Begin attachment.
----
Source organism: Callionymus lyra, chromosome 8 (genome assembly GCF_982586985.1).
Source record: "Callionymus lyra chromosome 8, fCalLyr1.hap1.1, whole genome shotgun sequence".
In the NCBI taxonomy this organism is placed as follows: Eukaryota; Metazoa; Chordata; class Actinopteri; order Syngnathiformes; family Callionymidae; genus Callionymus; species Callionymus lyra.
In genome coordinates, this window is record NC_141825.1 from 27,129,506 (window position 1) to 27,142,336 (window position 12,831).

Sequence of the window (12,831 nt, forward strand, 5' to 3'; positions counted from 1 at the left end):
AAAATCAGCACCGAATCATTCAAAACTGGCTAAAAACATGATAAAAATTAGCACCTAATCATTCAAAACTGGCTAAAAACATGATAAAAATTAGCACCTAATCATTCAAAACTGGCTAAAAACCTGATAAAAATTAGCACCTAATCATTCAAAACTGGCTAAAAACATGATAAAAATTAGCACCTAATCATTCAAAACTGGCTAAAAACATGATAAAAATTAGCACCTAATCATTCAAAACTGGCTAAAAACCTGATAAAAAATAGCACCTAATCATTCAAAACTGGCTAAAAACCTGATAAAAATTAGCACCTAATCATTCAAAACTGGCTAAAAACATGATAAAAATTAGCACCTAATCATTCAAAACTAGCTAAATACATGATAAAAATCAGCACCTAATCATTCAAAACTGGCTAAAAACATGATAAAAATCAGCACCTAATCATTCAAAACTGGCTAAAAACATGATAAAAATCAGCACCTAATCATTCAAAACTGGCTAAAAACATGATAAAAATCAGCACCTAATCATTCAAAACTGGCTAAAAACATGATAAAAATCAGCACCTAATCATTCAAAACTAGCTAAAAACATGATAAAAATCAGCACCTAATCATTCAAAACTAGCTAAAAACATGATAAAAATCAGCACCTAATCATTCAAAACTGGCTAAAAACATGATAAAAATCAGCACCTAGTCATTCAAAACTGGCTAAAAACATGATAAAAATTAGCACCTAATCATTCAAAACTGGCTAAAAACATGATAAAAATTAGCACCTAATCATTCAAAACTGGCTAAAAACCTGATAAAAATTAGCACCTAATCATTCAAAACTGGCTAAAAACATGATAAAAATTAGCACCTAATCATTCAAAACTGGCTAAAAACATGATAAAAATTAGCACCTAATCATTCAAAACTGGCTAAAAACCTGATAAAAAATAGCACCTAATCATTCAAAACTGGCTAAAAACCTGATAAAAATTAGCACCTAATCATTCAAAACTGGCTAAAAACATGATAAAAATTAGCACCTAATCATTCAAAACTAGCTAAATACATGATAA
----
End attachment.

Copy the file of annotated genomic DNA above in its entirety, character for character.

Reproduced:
Source organism: Callionymus lyra, chromosome 8 (genome assembly GCF_982586985.1).
Source record: "Callionymus lyra chromosome 8, fCalLyr1.hap1.1, whole genome shotgun sequence".
In the NCBI taxonomy this organism is placed as follows: Eukaryota; Metazoa; Chordata; class Actinopteri; order Syngnathiformes; family Callionymidae; genus Callionymus; species Callionymus lyra.
In genome coordinates, this window is record NC_141825.1 from 27,129,506 (window position 1) to 27,142,336 (window position 12,831).

Sequence of the window (12,831 nt, forward strand, 5' to 3'; positions counted from 1 at the left end):
AAAATCAGCACCGAATCATTCAAAACTGGCTAAAAACATGATAAAAATTAGCACCTAATCATTCAAAACTGGCTAAAAACATGATAAAAATTAGCACCTAATCATTCAAAACTGGCTAAAAACCTGATAAAAATTAGCACCTAATCATTCAAAACTGGCTAAAAACATGATAAAAATTAGCACCTAATCATTCAAAACTGGCTAAAAACATGATAAAAATTAGCACCTAATCATTCAAAACTGGCTAAAAACCTGATAAAAAATAGCACCTAATCATTCAAAACTGGCTAAAAACCTGATAAAAATTAGCACCTAATCATTCAAAACTGGCTAAAAACATGATAAAAATTAGCACCTAATCATTCAAAACTAGCTAAATACATGATAAAAATCAGCACCTAATCATTCAAAACTGGCTAAAAACATGATAAAAATCAGCACCTAATCATTCAAAACTGGCTAAAAACATGATAAAAATCAGCACCTAATCATTCAAAACTGGCTAAAAACATGATAAAAATCAGCACCTAATCATTCAAAACTGGCTAAAAACATGATAAAAATCAGCACCTAATCATTCAAAACTAGCTAAAAACATGATAAAAATCAGCACCTAATCATTCAAAACTAGCTAAAAACATGATAAAAATCAGCACCTAATCATTCAAAACTGGCTAAAAACATGATAAAAATCAGCACCTAGTCATTCAAAACTGGCTAAAAACATGATAAAAATTAGCACCTAATCATTCAAAACTGGCTAAAAACATGATAAAAATTAGCACCTAATCATTCAAAACTGGCTAAAAACCTGATAAAAATTAGCACCTAATCATTCAAAACTGGCTAAAAACATGATAAAAATTAGCACCTAATCATTCAAAACTGGCTAAAAACATGATAAAAATTAGCACCTAATCATTCAAAACTGGCTAAAAACCTGATAAAAAATAGCACCTAATCATTCAAAACTGGCTAAAAACCTGATAAAAATTAGCACCTAATCATTCAAAACTGGCTAAAAACATGATAAAAATTAGCACCTAATCATTCAAAACTAGCTAAATACATGATAA